In 1832, Bowie was elected a commander of a citizen militia, with the rank of colonel to keep the peace and protect the colonists from attacks by hostile Indians. During this time, he would be in a number of confrontations. This militia group would later become known as the Texas Rangers.
In September 1833, Maria Ursula Bowie and their children, her parents, and her brother were visiting Monclova, Mexico, which had become the new capitol of the Texas colony. Between September 6 and September 14, all of them would die of cholera. At that time, James Bowie was in Natchez, Mississippi and was ill with yellow fever. He would not find out about the deaths until November. Afterward, he began to drink heavily.
The next year he returned to land speculation and was appointed a land commissioner, tasked with promoting settlement. His appointment ended in May 1835 when President Antonio López de Santa Anna abolished the Texas government. At about this same time, Texians began agitating for war against President Santa Anna, with Bowie, along with William B. Travis, among the agitators.
In late October 1835 an army of men, led by Stephen F. Austin and James Fannin, which included Bowie, marched on San Antonio, where Bowie’s contacts among the population proved extremely helpful. On October 28th, the Battle of Concepción, which occurred on the grounds of Mission Concepción, two miles south of San Antonio, was fought. At that time, the Texian Army was split, with some of them at Concepcion and others encamped outside of San Antonio. When General Martín Perfecto de Cos learned of this, he sent 400 soldiers to attack the Texians camped at Concepción. When the Mexicans attacked at dawn, the Texians took cover in a horseshoe-shaped gully and because of their good defensive position, longer firing range, and better ammunition were able to repel the Mexican soldiers who retreated after three hours of fighting. Mexican losses included 14 killed and 39 wounded, some of whom died later. Texas losses included one killed and one wounded. This was the first major battle of the Texas Revolution.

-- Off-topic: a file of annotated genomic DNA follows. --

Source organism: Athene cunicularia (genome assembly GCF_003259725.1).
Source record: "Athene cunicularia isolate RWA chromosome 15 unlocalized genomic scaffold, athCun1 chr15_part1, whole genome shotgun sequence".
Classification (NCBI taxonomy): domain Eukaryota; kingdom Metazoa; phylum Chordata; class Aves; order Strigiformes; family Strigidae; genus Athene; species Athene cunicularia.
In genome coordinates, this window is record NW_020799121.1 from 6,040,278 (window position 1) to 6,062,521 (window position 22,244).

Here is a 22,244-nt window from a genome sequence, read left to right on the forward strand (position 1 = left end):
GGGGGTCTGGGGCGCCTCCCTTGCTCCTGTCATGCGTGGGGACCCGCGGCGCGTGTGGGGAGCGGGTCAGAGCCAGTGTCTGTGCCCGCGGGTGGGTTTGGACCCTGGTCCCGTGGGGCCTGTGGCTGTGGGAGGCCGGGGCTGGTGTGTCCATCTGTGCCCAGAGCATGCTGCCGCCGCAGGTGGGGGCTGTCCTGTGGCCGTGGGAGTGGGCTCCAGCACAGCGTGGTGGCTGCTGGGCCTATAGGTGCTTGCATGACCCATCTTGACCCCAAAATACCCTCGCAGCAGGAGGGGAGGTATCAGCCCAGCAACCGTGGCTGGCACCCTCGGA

“Bowie was a born leader, never needlessly spending a bullet or imperiling a life. His voice is still ringing in my old deaf ears as he repeatedly admonished us. Keep under cover boys and reserve your fire; we haven’t a man to spare.” — Noah Smithwick, volunteer soldier in the Battle of Concepción
Bowie was hailed as a hero. He was also involved in the Grass Fight, on November 26, 1835, which became the last engagement in the Siege of San Antonio.
In January 1836 Jim Bowie was in charge of the group of volunteers at the garrison of the Alamo. Lieutenant Colonel William Travis arrived in February to take command of the Alamo, bringing with him a group of army troops to bolster the numbers defending the Alamo. There was some tension between the two leaders, however, when famous frontiersman Davy Crockett arrived, he was able to defuse the tension.
The Mexican Army arrived on February 23, 1836, led by General Santa Anna and began the attack on the Alamo. By that time, Bowie was seriously ill and confined, delirious, to his bed. According to legend, when Travis drew a line in the sand and told the men to cross it if they would stay and fight, Bowie, too weak to walk, asked to be carried over the line. The battle lasted until March 6, 1836, at which time, all the remaining 188 defenders, including James Bowie, Davy Crockett, and William Travis were killed.
© Kathy Weiser-Alexander, updated July 2018.